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Nocturnists help avoid night, weekend danger
Trend grows among hospitals
When you finally pack up on Friday afternoon and go home for the weekend, what is happening at your hospital? Unfortunately, the risk of death and adverse events goes up dramatically.
That's the conclusion from research showing increased risk on nights and weekends, and that risk is prompting some hospitals to hire "nocturnists," experienced physicians who understand the challenges of care during off hours and work during those times to improve patient safety and outcomes. Nocturnists are a subspecialty of hospitalists.
In one study, people admitted to the hospital on the weekend were 10% more likely to die than those who checked in during the week.1 The study was based on an analysis of nearly 30 million people admitted to hospitals in 35 states over a five-year period. It was not the first study to uncover a "weekend effect," in which patients are likely to fare worse during the weekends, and other work has shown a similar effect for night-time admissions during the week.2,3
The risk might have been exacerbated by changes in graduate medical education work rules in recent years that have resulted in a reduction in the number of hours medical trainees can work, says Carol A. Burkhart, RN, MS, ARNP, CPHRM, CHC, senior vice president with Marsh/Clinical Healthcare Consulting in Chicago. In some facilities, those changes resulted in shorter shifts and more frequent handoffs of patients, she says.
Many medical issues are handled as crises at night or on weekends, as opposed to how they might be handled more prospectively at other times, says William Hanson, MD, professor of anesthesia and critical care and the chief medical information officer at the University of Pennsylvania School of Medicine in Philadelphia. He also is author of the new book, "Smart Medicine: How the Changing Role of Doctors Will Revolutionize Health Care" (Palgrave Macmillan, 2011).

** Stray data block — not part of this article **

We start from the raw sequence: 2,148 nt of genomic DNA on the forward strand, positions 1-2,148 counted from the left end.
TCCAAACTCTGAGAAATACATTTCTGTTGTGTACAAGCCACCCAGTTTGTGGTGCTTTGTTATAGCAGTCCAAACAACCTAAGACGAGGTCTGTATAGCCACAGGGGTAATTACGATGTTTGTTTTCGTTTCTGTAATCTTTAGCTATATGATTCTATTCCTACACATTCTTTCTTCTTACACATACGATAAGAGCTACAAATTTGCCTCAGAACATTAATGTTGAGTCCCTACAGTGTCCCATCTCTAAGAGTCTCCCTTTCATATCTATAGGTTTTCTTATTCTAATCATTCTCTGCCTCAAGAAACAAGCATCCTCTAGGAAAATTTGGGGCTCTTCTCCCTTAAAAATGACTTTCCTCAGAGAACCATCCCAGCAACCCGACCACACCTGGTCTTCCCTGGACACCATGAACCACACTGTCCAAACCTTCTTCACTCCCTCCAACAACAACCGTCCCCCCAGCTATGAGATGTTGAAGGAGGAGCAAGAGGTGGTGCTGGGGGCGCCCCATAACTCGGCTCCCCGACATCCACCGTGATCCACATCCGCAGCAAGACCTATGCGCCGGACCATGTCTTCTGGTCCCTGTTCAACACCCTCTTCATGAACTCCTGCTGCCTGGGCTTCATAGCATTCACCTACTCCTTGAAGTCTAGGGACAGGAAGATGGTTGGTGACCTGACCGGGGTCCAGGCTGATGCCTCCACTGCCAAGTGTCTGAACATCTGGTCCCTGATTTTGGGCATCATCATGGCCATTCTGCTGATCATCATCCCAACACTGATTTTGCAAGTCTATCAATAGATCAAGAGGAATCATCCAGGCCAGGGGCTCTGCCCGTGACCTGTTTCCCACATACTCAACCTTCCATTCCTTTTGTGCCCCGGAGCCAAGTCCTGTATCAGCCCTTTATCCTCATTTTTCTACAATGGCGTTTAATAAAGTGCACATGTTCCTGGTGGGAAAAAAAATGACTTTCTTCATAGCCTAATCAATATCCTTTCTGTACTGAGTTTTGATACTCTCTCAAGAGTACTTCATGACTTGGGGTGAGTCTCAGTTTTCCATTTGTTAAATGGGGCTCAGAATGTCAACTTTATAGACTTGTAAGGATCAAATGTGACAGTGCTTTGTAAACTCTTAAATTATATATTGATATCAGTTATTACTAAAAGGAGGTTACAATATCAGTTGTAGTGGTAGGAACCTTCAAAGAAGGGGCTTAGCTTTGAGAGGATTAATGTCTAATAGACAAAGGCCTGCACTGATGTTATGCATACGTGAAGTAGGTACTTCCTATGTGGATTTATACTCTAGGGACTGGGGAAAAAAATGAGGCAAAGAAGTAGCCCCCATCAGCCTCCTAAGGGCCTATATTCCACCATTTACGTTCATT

"There is a tendency among nursing staff at night to handle things on their own so as not to wake somebody up, and in worst cases, people tend to neglect things," Hanson says. "If the nocturnist is an active player, on their feet, rounding and responding, that's going to change things."
Some research has suggested that organizational and staffing issues could explain the increased risk on weekends, Burkhart says. The research noted factors such as decreased physician-to-patient ratios, unavailability of board-certified intensivists, physician fatigue, and difficulty obtaining complex diagnostic tests, she says. The risk is higher for some patients, such as those experiencing cardiac arrest on nights and weekends, she says.
More hospitals are turning to nocturnists, Burkhart says. "The difference between a nocturnist and a resident or a doctor who is tasked with covering during the night is that these are experienced physicians," Burkhart says. "They also are acclimated to working the night shift, and that is a huge plus for safety. These are physicians who are dedicated to this particular type of medicine and not the unlucky doctor who got assigned to night duty this week."
Nocturnists were rare only a decade ago, numbering perhaps 100 in the country, she says. Now the best estimate is that there are about 1,500 nocturnists working in the United States, Burkhart says.
"That is a significant increase in just 10 years, and it's even more significant when you look at who's hiring them," she says. "It's the heavy hitters: Johns Hopkins, Cleveland Clinic, the providers who are respected and on the leading edge of medicine."
Burkhart notes, however, that improved patient safety and outcomes come not just from having dedicated physicians working off hours but also by improving communications and patient assessments.
"It can be a whole compendium of how work is organized and accomplished at night," she says.